Managing readmissions is a key topic in healthcare reform. They are prevalent, expensive and often avoidable. Readmission rates of heart failure patients are among the highest. To counter rising readmissions, the Centers for Medicare and Medicaid Services (CMS) has enacted the Hospital Readmissions Reduction Program. The Program will reduce total Medicare payments to hospitals with excess readmissions, including those for heart failure, effective for discharges beginning on October 1, 2012 (Fiscal Year 2013). The schedule for payment reductions is a 1 percent maximum reduction in 2013, 2 percent in 2014 and 3 percent in 2015. So a hospital with an average annual Medicare payment of $100 million could lose up to $1 million in 2013, $2 million in 2014 and $3 million in 2015.
We spoke with David Bernard, MD, Senior Vice President and Chief Medical Officer of Beth Israel Medical Center and Continuum Health Partners in New York City, and Raj Lakhanpal, MD, Chief Executive Officer of SpectraMD about the reasons for preventable readmissions and how to reduce them.
What are the four key sites that need managing?
Dr. Bernard: The four key sites where patients with heart failure need to be managed well are the following:
In the hospital
In the patient’s home
At the office
In the Emergency Department
In the hospital, it is essential that patients are educated about the disease, the medicines they are taking, and how to monitor themselves at home. Beth Israel now has a full time transition coach who coordinates all activities for patients to avoid readmissions. Significant steps to prevent readmissions in the hospital include ensuring that patients have follow-up appointments with primary care physicians (PCPs) or cardiologists, and that medication reconciliation has been performed. Patients should clearly understand who to call for assistance in the case that symptoms reoccur. Caregivers should be involved wherever possible. It is the responsibility of the hospital’s care coordination team to ensure that these issues are addressed prior to discharge.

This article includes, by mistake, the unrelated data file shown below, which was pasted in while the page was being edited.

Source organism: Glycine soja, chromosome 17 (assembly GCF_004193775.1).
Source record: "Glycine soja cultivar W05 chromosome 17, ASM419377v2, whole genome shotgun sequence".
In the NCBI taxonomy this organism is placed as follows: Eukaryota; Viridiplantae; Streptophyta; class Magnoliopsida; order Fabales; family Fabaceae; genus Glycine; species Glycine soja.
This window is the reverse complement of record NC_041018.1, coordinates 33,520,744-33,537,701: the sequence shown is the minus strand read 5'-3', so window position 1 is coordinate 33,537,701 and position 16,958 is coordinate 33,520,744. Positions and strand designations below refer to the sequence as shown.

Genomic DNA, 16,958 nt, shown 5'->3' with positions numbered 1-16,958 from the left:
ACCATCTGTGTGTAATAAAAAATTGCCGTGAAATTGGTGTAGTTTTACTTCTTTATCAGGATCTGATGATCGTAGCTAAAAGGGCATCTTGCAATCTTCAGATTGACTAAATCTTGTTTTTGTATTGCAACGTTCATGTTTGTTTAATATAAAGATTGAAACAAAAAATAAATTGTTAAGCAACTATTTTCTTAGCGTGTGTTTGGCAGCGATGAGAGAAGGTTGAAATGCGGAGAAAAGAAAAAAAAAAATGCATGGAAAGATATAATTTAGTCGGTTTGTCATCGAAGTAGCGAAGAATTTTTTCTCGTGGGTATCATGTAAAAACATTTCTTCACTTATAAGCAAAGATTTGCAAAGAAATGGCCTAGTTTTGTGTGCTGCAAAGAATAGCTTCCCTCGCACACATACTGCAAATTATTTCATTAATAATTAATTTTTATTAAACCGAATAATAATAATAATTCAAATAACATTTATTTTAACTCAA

Different approaches adopted by Emergency Departments (EDs) to manage heart failure successfully include admission to a 23 hour observation unit, providing access to home care in the ED, and getting the cardiologist involved.
At home, patients are often unsupervised, and there is a substantial risk that they may not understand and follow discharge instructions. It is important to involve caregivers from the start. Patients should be monitored if necessary, either through a telephonic system or via telemonitoring. Pharmacists or nurses are also being deployed to do medication reconciliation. Physician home visits, RN/Nurse Practitioner home visits or visits to a “daily clinic” to ensure that appropriate treatment is being adhered should be considered as well. With heart failure in particular, the home health nurse needs to remain very alert for a potential exacerbation during treatment.
In an ambulatory care setting, it is essential that the patient’s PCP get a discharge summary from the hospital and connect with specialists as required. Thus appropriate medications, monitoring, strong care coordination and education are essential to managing heart failure patients. Inpatient and outpatient care must be coordinated.
What are some solutions for reducing Readmissions?
Dr. Bernard: Care coordination of course is the key to reducing preventable readmissions. Some specific examples of care coordination include conducting a “Readmission Prevention Checklist” before the patient leaves the hospital. Research presented at the American College of Cardiology’s (ACC) annual scientific session in March showed that using a 27-question checklist before discharge for Congestive Heart Failure reduced 30-day readmissions from 20 percent to 2 percent.
At Beth Israel, we are evaluating all of the approaches at all four sites listed to ensure that our patients receive the best possible care.
What is the value of an analytics technology solution to help predict a patient’s readmission risk and what would you consider essential components to such a technology?
Dr. Lakhanpal: As Dr. Bernard has mentioned, the diagnosis of heart failure in particular is a clinical one and is often difficult to make. Sometimes the diagnosis is only made after discharge, when the patient’s bill is coded. If these patients are not identified during their inpatient stay, the full range of approaches to reduce readmissions cannot be initiated. So prior to discharge it is important to identify patients who are potential heart failure patients as well as those at risk of readmission.
Along with clinical findings, certain tests can assist the clinicians in predicting heart failure. The LACE Index and the Simple Index, also called the Texas Model, are two peer reviewed studies widely accepted to predict the risk of 30-day readmissions for heart failure patients.
Thus analytics can be of significant value in identifying patients with heart failure.